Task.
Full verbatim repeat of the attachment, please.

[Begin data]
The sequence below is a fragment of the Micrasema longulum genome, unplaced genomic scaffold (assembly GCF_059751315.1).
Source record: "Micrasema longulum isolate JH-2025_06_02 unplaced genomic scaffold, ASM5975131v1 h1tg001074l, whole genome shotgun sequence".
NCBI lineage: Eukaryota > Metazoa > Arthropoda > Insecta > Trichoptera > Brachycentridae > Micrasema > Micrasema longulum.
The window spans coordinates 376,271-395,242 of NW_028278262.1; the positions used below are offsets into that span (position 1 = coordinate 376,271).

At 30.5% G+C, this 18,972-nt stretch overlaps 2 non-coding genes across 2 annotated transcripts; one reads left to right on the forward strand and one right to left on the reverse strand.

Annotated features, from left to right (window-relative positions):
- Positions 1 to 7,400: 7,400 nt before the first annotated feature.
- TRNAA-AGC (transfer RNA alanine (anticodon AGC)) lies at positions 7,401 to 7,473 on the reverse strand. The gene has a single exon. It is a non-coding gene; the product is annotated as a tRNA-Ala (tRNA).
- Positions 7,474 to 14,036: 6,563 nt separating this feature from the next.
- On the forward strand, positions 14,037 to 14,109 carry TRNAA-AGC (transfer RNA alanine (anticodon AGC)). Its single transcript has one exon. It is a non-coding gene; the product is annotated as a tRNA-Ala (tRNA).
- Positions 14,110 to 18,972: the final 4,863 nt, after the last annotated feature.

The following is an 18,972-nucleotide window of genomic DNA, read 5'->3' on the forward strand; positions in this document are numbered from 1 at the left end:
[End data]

The sequence below is a fragment of the Micrasema longulum genome, unplaced genomic scaffold (assembly GCF_059751315.1).
Source record: "Micrasema longulum isolate JH-2025_06_02 unplaced genomic scaffold, ASM5975131v1 h1tg001074l, whole genome shotgun sequence".
NCBI lineage: Eukaryota > Metazoa > Arthropoda > Insecta > Trichoptera > Brachycentridae > Micrasema > Micrasema longulum.
The window spans coordinates 376,271-395,242 of NW_028278262.1; the positions used below are offsets into that span (position 1 = coordinate 376,271).

At 30.5% G+C, this 18,972-nt stretch overlaps 2 non-coding genes across 2 annotated transcripts; one reads left to right on the forward strand and one right to left on the reverse strand.

Annotated features, from left to right (window-relative positions):
- Positions 1 to 7,400: 7,400 nt before the first annotated feature.
- TRNAA-AGC (transfer RNA alanine (anticodon AGC)) lies at positions 7,401 to 7,473 on the reverse strand. The gene has a single exon. It is a non-coding gene; the product is annotated as a tRNA-Ala (tRNA).
- Positions 7,474 to 14,036: 6,563 nt separating this feature from the next.
- On the forward strand, positions 14,037 to 14,109 carry TRNAA-AGC (transfer RNA alanine (anticodon AGC)). Its single transcript has one exon. It is a non-coding gene; the product is annotated as a tRNA-Ala (tRNA).
- Positions 14,110 to 18,972: the final 4,863 nt, after the last annotated feature.

The following is an 18,972-nucleotide window of genomic DNA, read 5'->3' on the forward strand; positions in this document are numbered from 1 at the left end: